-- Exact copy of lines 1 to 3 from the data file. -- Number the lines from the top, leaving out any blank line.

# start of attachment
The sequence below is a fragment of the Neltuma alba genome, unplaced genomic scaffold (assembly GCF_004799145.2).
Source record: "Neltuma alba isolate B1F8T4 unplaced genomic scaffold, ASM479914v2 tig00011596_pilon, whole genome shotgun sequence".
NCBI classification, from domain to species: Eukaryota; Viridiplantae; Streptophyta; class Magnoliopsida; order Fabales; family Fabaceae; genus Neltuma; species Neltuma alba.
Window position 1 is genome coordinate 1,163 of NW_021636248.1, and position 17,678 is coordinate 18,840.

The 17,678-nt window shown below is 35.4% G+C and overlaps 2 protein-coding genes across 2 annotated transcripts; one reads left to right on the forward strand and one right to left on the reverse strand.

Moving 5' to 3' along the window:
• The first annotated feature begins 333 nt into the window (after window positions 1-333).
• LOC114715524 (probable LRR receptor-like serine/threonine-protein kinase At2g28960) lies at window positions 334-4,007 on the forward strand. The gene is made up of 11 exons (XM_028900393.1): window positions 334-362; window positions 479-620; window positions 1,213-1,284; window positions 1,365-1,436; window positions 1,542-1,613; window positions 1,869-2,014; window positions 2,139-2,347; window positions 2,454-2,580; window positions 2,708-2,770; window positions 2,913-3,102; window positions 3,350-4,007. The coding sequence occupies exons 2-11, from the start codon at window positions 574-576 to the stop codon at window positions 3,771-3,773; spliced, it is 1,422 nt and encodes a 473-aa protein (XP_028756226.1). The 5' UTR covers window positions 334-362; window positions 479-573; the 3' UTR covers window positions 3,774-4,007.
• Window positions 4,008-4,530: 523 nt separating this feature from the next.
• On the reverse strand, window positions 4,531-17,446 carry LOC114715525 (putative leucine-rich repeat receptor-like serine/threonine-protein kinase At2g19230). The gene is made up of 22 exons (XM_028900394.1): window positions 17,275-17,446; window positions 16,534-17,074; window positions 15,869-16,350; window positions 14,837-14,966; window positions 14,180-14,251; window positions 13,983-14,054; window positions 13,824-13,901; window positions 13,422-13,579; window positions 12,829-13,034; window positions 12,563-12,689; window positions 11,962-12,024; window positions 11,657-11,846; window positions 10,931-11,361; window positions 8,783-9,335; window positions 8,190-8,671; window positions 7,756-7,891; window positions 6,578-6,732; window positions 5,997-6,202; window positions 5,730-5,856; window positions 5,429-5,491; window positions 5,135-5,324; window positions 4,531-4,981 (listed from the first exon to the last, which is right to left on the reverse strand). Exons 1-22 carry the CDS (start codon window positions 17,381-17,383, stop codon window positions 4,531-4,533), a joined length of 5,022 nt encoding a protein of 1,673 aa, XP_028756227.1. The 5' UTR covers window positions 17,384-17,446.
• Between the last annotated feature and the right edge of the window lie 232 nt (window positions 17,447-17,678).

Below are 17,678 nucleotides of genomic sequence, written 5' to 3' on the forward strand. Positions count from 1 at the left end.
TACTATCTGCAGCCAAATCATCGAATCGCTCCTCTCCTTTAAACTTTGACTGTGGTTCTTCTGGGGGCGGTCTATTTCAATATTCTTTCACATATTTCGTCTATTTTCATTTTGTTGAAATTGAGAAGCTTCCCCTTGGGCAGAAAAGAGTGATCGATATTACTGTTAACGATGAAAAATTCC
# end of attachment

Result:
The sequence below is a fragment of the Neltuma alba genome, unplaced genomic scaffold (assembly GCF_004799145.2).
Source record: "Neltuma alba isolate B1F8T4 unplaced genomic scaffold, ASM479914v2 tig00011596_pilon, whole genome shotgun sequence".
NCBI classification, from domain to species: Eukaryota; Viridiplantae; Streptophyta; class Magnoliopsida; order Fabales; family Fabaceae; genus Neltuma; species Neltuma alba.